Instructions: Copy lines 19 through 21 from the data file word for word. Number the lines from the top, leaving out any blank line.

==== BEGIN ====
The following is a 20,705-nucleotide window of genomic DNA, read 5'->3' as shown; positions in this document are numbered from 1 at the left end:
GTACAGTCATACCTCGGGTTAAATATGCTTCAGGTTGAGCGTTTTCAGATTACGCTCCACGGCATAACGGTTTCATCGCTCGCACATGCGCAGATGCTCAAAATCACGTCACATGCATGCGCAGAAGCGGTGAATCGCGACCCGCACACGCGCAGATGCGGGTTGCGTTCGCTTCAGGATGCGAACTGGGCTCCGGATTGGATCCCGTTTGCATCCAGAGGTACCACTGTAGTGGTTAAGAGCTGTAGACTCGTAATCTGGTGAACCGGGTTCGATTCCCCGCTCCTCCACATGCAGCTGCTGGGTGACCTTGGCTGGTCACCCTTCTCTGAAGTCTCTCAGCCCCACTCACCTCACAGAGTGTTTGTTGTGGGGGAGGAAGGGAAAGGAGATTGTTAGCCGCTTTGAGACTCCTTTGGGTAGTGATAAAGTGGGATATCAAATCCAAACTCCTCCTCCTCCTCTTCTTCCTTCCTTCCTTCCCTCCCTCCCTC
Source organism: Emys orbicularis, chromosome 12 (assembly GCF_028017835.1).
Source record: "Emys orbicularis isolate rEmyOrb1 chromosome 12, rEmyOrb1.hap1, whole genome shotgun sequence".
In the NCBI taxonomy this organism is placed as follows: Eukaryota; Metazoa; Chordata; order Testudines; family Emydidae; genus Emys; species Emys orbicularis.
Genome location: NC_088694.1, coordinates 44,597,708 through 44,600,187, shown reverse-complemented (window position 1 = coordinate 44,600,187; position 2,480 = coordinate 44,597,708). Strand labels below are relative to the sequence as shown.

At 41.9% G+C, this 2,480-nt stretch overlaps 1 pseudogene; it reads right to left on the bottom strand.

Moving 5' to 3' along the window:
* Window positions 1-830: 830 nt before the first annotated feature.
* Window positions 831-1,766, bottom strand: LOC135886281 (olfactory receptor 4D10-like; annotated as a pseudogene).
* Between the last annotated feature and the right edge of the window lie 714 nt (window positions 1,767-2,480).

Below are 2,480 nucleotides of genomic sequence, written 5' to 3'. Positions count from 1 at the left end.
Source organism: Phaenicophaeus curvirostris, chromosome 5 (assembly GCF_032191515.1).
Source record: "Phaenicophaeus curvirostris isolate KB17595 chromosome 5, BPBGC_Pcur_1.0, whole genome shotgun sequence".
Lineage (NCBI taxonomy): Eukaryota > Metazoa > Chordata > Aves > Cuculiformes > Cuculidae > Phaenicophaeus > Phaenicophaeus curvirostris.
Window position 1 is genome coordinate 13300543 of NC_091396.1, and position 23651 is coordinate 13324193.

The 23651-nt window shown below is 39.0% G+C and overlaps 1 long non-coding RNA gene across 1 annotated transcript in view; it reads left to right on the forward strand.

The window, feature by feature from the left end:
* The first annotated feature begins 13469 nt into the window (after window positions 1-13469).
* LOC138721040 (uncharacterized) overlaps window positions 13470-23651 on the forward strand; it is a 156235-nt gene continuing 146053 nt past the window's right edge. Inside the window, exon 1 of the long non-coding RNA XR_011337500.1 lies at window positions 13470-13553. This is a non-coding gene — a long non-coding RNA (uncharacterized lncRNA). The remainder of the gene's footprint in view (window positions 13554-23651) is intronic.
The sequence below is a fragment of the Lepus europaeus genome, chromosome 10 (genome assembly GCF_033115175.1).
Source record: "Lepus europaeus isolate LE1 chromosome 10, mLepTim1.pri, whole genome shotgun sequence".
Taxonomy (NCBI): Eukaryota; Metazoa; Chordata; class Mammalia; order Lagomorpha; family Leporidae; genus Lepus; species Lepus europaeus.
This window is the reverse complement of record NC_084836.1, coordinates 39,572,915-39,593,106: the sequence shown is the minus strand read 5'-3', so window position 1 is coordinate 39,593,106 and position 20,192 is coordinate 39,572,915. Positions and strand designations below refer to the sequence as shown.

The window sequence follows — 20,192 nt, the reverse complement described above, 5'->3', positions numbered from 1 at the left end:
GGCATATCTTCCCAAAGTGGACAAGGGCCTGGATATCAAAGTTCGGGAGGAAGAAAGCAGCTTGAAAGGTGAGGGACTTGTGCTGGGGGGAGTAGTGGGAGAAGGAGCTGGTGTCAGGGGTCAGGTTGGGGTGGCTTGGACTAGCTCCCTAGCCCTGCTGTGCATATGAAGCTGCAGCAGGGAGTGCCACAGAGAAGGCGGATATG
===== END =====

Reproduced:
* The first annotated feature begins 13469 nt into the window (after window positions 1-13469).
* LOC138721040 (uncharacterized) overlaps window positions 13470-23651 on the forward strand; it is a 156235-nt gene continuing 146053 nt past the window's right edge. Inside the window, exon 1 of the long non-coding RNA XR_011337500.1 lies at window positions 13470-13553. This is a non-coding gene — a long non-coding RNA (uncharacterized lncRNA). The remainder of the gene's footprint in view (window positions 13554-23651) is intronic.
The sequence below is a fragment of the Lepus europaeus genome, chromosome 10 (genome assembly GCF_033115175.1).